SARANAC LAKE — In the first of a series of anti-racism “listen-in” livestreams Monday, a panel of black activist-scholars talked about what it means to be “anti-racist.”
The sessions are hosted by the Adirondack Diversity Initiative and Adirondack North Country Association, and led by ADI Director Nicky Hylton-Patterson.
The purpose is so white allies in the Adirondacks can learn to be better equipped to fight racism in their communities — and more importantly, Hylton-Patterson said, systemic racism.
Michelle Cromwell, the vice president for diversity, equity and inclusion at SUNY Plattsburgh, said it is not good enough to just be non-racist.
“If you’re going to be anti-racist, you have to be anti-, which means you have to act,” she said.
Hylton-Patterson defined anti-racism as “identifying and eliminating racism by changing systems of power, policies, practices and attitudes to redistribute power so it is shared equally.”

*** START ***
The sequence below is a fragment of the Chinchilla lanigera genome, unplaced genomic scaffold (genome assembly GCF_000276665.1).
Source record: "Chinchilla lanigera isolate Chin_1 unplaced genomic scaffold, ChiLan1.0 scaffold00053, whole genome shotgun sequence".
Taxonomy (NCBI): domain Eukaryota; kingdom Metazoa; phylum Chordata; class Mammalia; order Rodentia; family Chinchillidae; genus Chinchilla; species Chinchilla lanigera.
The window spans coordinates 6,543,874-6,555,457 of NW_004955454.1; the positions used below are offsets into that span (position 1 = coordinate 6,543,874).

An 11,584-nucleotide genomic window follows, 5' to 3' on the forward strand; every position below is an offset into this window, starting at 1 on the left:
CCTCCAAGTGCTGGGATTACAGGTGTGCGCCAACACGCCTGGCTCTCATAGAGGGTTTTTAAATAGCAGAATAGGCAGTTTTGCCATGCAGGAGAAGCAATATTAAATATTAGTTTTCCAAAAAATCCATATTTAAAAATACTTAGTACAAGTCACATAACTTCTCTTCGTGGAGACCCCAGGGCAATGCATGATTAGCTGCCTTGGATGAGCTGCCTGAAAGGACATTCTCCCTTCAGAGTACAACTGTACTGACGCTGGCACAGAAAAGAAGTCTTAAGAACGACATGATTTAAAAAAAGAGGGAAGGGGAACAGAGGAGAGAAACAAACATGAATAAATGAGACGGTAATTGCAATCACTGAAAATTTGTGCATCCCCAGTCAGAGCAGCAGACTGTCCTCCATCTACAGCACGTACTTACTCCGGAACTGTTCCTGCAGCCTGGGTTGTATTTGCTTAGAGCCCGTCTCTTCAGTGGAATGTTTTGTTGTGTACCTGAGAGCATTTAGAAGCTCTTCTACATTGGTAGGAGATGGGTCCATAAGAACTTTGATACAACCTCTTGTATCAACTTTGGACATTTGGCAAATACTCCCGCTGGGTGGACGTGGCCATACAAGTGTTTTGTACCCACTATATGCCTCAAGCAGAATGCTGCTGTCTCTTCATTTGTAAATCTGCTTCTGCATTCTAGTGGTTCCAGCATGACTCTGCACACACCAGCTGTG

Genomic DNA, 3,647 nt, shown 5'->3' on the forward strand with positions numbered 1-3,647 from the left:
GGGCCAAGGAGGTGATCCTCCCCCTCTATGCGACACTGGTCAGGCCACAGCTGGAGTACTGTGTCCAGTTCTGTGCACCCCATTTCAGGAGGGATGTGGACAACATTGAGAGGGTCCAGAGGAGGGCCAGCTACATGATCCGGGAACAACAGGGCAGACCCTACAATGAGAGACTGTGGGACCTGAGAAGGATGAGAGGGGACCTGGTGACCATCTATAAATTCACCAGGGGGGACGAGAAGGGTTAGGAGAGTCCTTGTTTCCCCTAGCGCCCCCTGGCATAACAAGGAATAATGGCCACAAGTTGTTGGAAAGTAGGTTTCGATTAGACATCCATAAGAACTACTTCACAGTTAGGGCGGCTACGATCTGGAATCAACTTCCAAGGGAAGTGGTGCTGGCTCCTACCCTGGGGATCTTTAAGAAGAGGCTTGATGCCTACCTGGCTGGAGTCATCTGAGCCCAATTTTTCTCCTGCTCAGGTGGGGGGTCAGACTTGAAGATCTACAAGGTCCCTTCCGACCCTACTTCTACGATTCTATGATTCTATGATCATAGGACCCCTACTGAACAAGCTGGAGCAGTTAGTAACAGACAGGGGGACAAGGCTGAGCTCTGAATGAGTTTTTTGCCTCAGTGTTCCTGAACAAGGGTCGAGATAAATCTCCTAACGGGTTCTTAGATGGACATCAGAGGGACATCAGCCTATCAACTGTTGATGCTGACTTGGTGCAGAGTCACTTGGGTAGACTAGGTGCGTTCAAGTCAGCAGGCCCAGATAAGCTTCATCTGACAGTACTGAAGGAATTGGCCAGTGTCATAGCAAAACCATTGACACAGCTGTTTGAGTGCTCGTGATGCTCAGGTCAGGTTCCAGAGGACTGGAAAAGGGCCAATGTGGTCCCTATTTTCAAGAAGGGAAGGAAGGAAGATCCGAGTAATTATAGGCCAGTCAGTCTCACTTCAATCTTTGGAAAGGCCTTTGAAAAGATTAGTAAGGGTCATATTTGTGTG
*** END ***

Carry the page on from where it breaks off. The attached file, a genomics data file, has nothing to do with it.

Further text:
“I know that most Americans do not like to hear about redistribution of anything,” Hylton-Patterson said with a laugh, “but you can’t talk about systemic racism without talking about capitalism, neo-liberal capitalism.”
Clifton Harcum, the diversity officer in the Division of Diversity, Equity and Inclusion at SUNY Potsdam, said American society and industry was built on the back of slavery and systemic racism. He said for the majority of America’s history, black people were not considered whole people. He said it started in 1619, when some of the first black people came to America as slaves, as property. They faced centuries of enslavement, hate and segregation, but have overcome many injustices, too.
“We’ve accomplished many things in this country that have changed the course of the world, but just because of this,” Harcum said, holding up his black hand up to his camera, “we are considered ‘less than.'”
Read the full article in the Adirondack Daily Enterprise.